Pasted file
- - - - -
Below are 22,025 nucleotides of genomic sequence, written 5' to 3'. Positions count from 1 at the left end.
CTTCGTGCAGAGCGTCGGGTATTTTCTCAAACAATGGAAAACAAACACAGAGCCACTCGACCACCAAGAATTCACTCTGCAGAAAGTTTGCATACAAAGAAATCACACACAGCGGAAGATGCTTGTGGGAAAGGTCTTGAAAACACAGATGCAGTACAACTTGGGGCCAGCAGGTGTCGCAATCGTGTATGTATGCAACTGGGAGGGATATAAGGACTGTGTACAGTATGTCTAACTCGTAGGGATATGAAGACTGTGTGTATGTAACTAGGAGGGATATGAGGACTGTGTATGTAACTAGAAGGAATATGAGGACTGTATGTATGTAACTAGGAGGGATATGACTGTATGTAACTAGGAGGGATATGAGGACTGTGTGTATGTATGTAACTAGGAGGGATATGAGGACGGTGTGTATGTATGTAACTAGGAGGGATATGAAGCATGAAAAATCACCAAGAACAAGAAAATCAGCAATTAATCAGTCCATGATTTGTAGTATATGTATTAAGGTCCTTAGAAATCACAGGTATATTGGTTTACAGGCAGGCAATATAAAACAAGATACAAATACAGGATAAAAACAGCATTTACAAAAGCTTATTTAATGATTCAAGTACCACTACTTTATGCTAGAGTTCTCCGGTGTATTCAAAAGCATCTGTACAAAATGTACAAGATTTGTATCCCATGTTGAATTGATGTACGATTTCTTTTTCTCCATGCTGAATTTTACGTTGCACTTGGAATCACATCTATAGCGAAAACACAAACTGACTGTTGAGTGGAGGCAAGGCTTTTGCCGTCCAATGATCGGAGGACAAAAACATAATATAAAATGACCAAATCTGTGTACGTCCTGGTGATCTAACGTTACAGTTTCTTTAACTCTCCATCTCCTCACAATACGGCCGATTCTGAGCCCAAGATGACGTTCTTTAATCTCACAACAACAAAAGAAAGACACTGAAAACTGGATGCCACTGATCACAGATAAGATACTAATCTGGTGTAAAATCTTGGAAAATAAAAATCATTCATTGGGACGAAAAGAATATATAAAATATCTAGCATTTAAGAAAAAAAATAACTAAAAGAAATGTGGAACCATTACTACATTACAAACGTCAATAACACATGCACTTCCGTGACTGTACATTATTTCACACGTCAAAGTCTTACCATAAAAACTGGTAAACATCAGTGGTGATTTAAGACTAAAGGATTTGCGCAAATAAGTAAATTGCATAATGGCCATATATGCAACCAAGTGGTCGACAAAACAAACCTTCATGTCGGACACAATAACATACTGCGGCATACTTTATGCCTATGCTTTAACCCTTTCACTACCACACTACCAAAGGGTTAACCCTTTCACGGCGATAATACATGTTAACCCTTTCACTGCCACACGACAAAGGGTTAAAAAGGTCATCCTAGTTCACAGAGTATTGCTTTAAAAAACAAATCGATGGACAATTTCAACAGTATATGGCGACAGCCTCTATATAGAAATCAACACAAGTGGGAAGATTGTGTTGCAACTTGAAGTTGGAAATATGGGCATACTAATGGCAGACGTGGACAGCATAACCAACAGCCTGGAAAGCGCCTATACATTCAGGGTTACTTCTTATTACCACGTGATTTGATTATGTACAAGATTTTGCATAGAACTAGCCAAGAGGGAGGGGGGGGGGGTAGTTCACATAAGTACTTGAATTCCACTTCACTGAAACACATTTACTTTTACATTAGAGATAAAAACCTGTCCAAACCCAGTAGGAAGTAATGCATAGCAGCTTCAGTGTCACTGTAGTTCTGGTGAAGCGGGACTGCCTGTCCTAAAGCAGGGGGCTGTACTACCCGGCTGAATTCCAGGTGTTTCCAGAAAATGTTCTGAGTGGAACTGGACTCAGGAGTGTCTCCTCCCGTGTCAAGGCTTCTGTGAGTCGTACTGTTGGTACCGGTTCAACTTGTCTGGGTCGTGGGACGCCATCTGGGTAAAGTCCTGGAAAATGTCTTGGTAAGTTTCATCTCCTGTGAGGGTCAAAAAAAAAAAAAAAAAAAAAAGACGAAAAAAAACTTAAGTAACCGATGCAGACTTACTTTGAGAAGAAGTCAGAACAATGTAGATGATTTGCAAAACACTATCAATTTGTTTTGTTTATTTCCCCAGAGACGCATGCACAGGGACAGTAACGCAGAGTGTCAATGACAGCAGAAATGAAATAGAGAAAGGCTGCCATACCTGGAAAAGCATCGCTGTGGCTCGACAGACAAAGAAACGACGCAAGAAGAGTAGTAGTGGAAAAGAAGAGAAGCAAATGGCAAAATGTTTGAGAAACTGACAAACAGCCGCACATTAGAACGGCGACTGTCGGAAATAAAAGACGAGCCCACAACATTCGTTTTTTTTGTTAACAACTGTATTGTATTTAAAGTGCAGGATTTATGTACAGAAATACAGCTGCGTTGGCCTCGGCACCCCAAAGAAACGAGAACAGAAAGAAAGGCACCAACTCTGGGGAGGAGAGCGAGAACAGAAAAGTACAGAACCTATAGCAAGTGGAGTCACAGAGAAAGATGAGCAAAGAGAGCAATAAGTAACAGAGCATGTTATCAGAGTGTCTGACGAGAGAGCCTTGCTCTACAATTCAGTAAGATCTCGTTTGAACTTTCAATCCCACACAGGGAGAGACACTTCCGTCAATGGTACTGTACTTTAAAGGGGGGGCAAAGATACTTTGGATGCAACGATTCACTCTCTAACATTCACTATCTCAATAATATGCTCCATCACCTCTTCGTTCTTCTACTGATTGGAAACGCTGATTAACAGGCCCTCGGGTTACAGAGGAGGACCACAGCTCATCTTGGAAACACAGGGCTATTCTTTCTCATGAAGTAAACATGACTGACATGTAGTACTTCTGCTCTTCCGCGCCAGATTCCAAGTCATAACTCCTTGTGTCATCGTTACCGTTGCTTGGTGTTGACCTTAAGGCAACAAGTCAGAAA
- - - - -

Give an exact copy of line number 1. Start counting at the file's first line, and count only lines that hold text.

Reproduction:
Below are 22,025 nucleotides of genomic sequence, written 5' to 3'. Positions count from 1 at the left end.